Waldheim repeating old denials in his new book, critics contend

Sign up for Weekday J and get the latest on what's happening in the Jewish Bay Area.

NEW YORK — Walter Hacker was walking to the Smithsonian Institution in Washington, D.C., last week when he saw a poster of Kurt Waldheim.

Hacker, a 67-year-old Holocaust survivor, had stumbled onto a news conference outside the House of Representatives where Rep. Carolyn Maloney (D-N.Y.) was trying to drum up support for a bill that would compel the U.S. government to release all information it holds on the former Austrian president and secretary-general of the United Nations.

"I'm enraged that Waldheim would deny his past," Hacker, an Austrian Jew who lives in Los Angeles, said after taking to the podium to praise the congresswoman.

Nearly a decade after the U.S. Justice Department banned him from entering the country because he had concealed his Nazi past, Waldheim is still trying to clear his name.

In his autobiography "The Answer," released last week in Austria, Waldheim revisits the controversy surrounding the 1987 decision to ban him from the United States.

He places the blame squarely on the World Jewish Congress and accuses the group's president, Edgar Bronfman, of pressuring then-Attorney General Edwin Meese to add Waldheim to the "watch list" of foreigners barred from the United States.

"Once a liar, always a liar," Elan Steinberg, executive director of the WJC, said, reacting to the book's charges.

"I'm very impressed that he gives the World Jewish Congress and Mr. Bronfman that power," but the fact is Waldheim was "a willing servant of the Nazi regime and played a part in the worst atrocities in modern history."

The Justice Department concluded in 1987 that Waldheim had served as an intelligence officer in the army of Nazi Germany in Yugoslavia and Greece during World War II, participating in the mass deportation of Jews and other civilians to concentration and death camps, as well as in the executions of civilians and Allied soldiers.

But Waldheim, while admitting in his new book that it was a mistake to conceal his service in the Nazi army, continues to maintain that he had no knowledge of the atrocities that occurred in the areas where he served.

"The last word has not been spoken yet on this issue. Three independent investigative commissions have since stated clearly that I was no war criminal," Waldheim says in his book. "This decision of the U.S. government violates international law."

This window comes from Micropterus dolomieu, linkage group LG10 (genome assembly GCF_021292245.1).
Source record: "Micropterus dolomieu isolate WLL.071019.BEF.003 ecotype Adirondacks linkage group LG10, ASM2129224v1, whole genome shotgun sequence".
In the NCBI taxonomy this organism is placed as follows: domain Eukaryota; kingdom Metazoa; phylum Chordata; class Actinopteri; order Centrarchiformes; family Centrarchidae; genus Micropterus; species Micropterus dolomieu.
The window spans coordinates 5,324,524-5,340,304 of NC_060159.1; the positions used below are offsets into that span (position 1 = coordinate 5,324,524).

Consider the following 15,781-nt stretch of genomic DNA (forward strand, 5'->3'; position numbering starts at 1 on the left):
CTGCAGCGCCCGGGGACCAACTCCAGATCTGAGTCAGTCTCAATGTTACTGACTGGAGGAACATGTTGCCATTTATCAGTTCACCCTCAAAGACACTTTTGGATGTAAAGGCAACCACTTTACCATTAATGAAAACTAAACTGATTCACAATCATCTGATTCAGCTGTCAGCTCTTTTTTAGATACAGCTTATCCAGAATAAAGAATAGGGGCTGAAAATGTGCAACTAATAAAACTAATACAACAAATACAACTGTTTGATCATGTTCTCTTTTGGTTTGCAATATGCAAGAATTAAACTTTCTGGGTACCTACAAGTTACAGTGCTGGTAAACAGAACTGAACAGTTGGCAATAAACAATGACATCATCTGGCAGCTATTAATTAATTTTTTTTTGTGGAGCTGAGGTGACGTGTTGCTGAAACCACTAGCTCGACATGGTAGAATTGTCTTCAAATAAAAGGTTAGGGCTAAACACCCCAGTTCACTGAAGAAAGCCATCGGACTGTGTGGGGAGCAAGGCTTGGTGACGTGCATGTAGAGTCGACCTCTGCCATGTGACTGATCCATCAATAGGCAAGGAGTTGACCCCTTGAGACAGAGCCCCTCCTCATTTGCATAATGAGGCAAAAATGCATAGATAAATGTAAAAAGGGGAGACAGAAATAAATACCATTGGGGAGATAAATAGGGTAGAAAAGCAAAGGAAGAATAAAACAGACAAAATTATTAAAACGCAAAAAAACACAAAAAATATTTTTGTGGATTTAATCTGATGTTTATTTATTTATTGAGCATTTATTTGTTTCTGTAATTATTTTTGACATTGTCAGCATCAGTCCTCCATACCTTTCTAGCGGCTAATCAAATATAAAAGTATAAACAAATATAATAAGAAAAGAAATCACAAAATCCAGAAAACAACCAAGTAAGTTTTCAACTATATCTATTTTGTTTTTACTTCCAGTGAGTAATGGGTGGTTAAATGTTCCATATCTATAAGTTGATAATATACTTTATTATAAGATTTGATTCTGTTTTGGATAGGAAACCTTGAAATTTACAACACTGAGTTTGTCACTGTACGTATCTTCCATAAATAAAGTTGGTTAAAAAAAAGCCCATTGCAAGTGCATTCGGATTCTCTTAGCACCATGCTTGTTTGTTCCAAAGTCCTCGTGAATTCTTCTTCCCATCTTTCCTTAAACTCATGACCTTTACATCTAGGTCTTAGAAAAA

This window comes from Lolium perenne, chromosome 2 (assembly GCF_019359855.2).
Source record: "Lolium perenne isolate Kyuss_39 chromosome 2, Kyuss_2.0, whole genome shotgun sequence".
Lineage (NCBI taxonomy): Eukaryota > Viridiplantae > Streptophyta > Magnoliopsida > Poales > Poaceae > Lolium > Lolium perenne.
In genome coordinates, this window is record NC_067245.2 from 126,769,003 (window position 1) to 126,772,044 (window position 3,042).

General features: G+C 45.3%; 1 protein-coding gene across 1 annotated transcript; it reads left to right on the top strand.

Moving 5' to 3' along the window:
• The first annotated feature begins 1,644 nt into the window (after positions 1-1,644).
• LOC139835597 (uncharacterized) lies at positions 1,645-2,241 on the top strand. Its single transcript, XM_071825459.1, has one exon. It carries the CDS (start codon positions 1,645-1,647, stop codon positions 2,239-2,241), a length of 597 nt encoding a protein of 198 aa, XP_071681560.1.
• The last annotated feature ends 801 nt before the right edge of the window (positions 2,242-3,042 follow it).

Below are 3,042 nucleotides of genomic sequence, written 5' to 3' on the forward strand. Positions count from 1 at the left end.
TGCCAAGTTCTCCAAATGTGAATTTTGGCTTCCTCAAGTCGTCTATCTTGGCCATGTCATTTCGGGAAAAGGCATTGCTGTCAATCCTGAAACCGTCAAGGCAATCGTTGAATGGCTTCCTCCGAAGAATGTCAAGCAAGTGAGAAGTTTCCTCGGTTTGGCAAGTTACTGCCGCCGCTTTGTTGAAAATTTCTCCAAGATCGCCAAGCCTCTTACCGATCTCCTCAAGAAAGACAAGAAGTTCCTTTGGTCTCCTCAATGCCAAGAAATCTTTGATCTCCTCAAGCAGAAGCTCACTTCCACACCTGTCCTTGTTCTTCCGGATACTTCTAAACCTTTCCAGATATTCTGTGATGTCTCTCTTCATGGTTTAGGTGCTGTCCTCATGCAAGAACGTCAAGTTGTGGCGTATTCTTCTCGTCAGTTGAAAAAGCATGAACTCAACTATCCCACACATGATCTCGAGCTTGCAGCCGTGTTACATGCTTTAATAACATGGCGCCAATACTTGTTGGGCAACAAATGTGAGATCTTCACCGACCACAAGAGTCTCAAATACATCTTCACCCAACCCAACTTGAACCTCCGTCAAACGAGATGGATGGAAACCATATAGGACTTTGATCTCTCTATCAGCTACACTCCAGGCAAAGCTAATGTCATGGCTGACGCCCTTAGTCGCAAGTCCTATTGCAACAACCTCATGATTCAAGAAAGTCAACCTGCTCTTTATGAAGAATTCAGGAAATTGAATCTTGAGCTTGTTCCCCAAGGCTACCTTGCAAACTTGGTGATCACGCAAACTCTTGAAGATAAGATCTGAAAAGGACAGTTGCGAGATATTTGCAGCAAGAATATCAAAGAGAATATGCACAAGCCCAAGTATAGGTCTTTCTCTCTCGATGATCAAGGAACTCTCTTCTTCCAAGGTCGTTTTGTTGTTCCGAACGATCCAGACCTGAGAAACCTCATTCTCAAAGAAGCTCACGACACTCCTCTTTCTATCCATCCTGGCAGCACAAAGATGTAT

Waldheim's World War II activities were not publicly known during his two terms as U.N. chief, from 1972 to 1982, and only came to light during his 1986 Austrian presidential campaign.

Although he won the presidency, he was ostracized by world leaders, a factor that apparently influenced his decision not to seek re-election in 1992.

"The World Jewish Congress sent someone to Vienna to gather information damaging to me," Waldheim reportedly told the Austrian weekly Profil on Monday. "What did Austrian elections have to do with [them]? The presidency was an internal Austrian matter."

Waldheim also reportedly said in the interview, "There is a worldwide network in operation. It has great power."

In Austria, where Waldheim narrowly won the presidency in 1986, local public and media reaction to his book has been low-key.

"There is nothing new in Waldheim's argumentation," said an Austrian journalist.

Jewish leaders in Austria also found no surprises in the book.

"This was an unnecessary exercise," said Paul Grosz, president of the Jewish Communities of Austria.

"The book is not the remedy to heal open wounds on both sides of the fence," he said, referring to the wave of anti-Semitism that followed the controversy during the 1986 presidential campaign.

The book is "a totally superfluous and unnecessary action after 10 years," Nazi hunter Simon Wiesenthal said. "There is not one aspect in this book which was unknown to me."

But in Austria, a country of 7 million, Waldheim still enjoys support in his ongoing battle to clear his name and reverse the U.S. decision.

Gerhard Botz, an Austrian professor of history and a Waldheim observer, said the attacks on the former president were excessive.

"Waldheim was definitely done injustice by claiming that he had been a war criminal," Botz said. "But it was just and correct to state that Waldheim had lied altogether about his tasks while serving in the Wehrmacht," the armed forces of Nazi Germany.

"He was definitely one of those many thousands who made the machinery of the Holocaust work at all," Botz said.

Waldheim's publisher, Herbert Fleissner, a well-known right-wing sympathizer, announced that the English version of "The Answer" would be available shortly.

"Hopefully, this indefensible watch list decision will be revised then," Fleissner said.

Meanwhile, Maloney's effort to obtain full disclosure about Waldheim from U.S. governmental records faces many legislative hurdles.

"The real victims are those who died in the Holocaust, not Kurt Waldheim, who covered up his past," Maloney said.

Rep. Tom Lantos (D-San Mateo), the sole Holocaust survivor in Congress, called for swift passage of Maloney's War Crimes Disclosure Act.

Without this legislation, Lantos said, "Waldheim could conveniently forget three years of his lifetime."